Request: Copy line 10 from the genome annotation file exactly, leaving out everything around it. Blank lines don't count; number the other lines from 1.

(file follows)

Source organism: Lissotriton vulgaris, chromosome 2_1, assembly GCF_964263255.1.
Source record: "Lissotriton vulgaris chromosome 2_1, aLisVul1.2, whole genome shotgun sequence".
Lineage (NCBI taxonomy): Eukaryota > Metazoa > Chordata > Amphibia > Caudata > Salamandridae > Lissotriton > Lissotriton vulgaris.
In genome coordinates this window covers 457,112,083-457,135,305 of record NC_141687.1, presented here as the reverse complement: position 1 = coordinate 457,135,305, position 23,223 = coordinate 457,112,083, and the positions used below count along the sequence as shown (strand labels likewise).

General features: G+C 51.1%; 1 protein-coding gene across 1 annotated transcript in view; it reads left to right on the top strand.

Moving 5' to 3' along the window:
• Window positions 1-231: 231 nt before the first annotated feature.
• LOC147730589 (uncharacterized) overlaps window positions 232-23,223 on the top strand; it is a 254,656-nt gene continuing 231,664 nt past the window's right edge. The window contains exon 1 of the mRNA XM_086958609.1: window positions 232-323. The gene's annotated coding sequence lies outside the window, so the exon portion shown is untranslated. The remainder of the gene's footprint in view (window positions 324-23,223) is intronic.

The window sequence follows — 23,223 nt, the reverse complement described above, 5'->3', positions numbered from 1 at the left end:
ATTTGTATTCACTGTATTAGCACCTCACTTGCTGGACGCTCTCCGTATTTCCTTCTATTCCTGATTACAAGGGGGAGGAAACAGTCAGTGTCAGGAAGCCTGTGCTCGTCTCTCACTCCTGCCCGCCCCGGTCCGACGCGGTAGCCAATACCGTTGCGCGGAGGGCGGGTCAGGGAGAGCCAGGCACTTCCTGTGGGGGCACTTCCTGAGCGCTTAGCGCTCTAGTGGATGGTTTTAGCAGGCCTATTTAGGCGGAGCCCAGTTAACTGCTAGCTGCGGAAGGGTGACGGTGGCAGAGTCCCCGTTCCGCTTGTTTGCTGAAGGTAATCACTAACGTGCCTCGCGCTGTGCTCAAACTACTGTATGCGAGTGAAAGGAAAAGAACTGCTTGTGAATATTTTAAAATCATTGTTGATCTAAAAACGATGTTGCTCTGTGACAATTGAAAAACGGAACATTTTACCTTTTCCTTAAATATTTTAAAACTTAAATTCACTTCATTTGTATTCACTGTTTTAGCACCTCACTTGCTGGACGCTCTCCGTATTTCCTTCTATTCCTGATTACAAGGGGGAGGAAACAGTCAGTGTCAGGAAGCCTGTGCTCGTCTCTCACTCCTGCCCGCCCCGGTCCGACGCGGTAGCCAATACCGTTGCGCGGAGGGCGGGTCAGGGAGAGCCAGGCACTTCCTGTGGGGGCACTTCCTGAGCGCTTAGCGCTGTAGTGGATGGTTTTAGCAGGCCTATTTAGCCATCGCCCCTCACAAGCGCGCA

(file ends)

ATTTGTATTCACTGTATTAGCACCTCACTTGCTGGACGCTCTCCGTATTTCCTTCTATTCCTGATTACAAGGGGGAGGAAACAGTCAGTGTCAGGAAGCCTGTGCTCGTCTCTCACTCCTGCCCGCCCCGGTCCGACGCGGTAGCCAATACCGTTGCGCGGAGGGCGGGTCAGGGAGAGCCAGGCACTTCCTGTGGGGGCACTTCCTGAGCGCTTAGCGCTCTAGTGGATGGTTTTAGCAGGCCTATTTAGGCGGAGCCCAGTTAACTGCTAGCTGCGGAAGGGTGACGGTGGCAGAGTCCCCGTTCCGCTTGTTTGCTGAAGGTAATCACTAACGTGCCTCGCGCTGTGCTCAAACTACTGTATGCGAGTGAAAGGAAAAGAACTGCTTGTGAATATTTTAAAATCATTGTTGATCTAAAAACGATGTTGCTCTGTGACAATTGAAAAACGGAACATTTTACCTTTTCCTTAAATATTTTAAAACTTAAATTCACTTCATTTGTATTCACTGTTTTAGCACCTCACTTGCTGGACGCTCTCCGTATTTCCTTCTATTCCTGATTACAAGGGGGAGGAAACAGTCAGTGTCAGGAAGCCTGTGCTCGTCTCTCACTCCTGCCCGCCCCGGTCCGACGCGGTAGCCAATACCGTTGCGCGGAGGGCGGGTCAGGGAGAGCCAGGCACTTCCTGTGGGGGCACTTCCTGAGCGCTTAGCGCTGTAGTGGATGGTTTTAGCAGGCCTATTTAGCCATCGCCCCTCACAAGCGCGCA